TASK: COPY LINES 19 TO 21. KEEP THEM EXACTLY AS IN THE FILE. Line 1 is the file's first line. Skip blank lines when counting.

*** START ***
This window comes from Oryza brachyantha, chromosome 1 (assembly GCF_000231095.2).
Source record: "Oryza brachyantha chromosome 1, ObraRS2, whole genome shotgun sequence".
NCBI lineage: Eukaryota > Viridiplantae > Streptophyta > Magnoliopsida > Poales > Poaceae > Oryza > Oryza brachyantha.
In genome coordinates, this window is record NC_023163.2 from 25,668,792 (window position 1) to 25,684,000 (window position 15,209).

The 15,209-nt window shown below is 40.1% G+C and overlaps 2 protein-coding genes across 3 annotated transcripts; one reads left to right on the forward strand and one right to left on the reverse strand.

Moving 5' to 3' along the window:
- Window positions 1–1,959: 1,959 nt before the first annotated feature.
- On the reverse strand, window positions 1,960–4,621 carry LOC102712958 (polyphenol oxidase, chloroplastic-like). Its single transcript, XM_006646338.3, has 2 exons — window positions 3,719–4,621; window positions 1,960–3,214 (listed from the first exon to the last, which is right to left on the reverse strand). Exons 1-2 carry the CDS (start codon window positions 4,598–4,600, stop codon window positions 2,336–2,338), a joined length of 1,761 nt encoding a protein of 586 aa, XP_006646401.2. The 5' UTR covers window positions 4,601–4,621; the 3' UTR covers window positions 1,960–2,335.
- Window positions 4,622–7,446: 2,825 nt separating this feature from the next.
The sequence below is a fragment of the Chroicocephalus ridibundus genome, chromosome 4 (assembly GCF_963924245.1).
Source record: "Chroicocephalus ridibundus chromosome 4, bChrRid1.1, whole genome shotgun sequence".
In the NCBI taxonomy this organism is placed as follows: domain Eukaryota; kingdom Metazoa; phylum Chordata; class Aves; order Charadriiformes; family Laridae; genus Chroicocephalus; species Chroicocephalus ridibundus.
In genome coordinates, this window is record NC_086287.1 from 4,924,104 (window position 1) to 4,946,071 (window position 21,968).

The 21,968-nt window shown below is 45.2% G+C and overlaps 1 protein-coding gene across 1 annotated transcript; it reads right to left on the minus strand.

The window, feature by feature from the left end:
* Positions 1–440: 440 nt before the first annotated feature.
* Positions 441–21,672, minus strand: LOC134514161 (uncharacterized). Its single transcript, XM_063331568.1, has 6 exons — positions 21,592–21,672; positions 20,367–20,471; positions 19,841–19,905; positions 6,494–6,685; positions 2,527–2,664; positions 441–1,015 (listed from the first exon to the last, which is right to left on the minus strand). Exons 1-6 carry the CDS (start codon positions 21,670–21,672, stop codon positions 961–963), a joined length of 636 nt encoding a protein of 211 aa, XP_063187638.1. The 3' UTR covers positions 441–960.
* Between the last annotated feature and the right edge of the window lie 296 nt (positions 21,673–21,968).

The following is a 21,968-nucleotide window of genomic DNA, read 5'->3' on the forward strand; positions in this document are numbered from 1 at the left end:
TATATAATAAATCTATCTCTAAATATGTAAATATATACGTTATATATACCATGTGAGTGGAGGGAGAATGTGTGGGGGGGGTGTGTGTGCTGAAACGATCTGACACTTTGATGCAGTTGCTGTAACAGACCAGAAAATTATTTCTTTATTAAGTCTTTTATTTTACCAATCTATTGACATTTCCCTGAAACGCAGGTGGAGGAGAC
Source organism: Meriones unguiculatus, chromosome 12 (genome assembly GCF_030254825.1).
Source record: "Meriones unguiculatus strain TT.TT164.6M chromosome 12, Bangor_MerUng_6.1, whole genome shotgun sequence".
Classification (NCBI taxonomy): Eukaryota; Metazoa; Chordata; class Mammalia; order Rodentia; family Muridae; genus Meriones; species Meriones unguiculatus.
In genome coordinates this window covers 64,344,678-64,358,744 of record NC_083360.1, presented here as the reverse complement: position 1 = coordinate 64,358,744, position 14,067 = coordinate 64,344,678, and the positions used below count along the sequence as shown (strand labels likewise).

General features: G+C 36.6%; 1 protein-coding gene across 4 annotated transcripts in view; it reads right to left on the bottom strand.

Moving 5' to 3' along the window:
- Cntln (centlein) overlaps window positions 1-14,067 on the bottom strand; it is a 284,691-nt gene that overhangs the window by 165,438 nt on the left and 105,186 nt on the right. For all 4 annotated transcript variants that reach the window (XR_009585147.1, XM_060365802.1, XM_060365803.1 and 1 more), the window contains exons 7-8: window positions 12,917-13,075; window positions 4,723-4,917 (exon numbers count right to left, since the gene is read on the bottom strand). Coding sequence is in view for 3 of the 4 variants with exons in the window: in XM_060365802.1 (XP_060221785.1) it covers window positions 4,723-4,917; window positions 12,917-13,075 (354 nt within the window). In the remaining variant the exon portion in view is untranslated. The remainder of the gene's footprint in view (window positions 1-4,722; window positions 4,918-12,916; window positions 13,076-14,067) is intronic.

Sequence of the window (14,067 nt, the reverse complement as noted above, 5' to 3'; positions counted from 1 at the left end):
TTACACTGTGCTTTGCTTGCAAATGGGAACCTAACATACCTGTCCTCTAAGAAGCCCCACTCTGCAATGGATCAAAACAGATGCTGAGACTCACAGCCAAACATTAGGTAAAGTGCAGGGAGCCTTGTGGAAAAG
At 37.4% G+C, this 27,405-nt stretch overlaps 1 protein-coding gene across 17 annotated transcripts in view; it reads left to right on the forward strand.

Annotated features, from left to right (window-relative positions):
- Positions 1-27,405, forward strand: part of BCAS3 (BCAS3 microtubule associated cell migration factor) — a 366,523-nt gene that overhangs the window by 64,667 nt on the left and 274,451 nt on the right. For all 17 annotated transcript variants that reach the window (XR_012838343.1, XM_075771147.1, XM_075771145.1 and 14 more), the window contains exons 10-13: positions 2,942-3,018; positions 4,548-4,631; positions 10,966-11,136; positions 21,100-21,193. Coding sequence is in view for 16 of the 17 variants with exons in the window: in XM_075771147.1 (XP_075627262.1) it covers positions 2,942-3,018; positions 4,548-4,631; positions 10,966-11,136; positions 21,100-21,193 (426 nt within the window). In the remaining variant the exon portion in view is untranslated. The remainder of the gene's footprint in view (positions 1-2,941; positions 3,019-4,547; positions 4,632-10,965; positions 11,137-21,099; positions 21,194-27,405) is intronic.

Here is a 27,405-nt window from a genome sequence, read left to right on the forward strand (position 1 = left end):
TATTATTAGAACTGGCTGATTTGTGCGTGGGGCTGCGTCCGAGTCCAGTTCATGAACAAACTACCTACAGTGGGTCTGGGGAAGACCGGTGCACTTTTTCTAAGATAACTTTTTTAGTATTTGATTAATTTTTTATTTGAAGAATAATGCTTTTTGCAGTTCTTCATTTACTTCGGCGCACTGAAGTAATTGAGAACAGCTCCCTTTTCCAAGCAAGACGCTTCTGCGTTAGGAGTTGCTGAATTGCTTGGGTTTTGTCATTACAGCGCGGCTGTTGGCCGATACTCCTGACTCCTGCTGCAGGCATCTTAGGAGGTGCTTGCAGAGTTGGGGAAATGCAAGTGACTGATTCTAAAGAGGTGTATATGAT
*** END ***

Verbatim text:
The following is a 21,968-nucleotide window of genomic DNA, read 5'->3' on the forward strand; positions in this document are numbered from 1 at the left end:
TATATAATAAATCTATCTCTAAATATGTAAATATATACGTTATATATACCATGTGAGTGGAGGGAGAATGTGTGGGGGGGGTGTGTGTGCTGAAACGATCTGACACTTTGATGCAGTTGCTGTAACAGACCAGAAAATTATTTCTTTATTAAGTCTTTTATTTTACCAATCTATTGACATTTCCCTGAAACGCAGGTGGAGGAGAC
Source organism: Meriones unguiculatus, chromosome 12 (genome assembly GCF_030254825.1).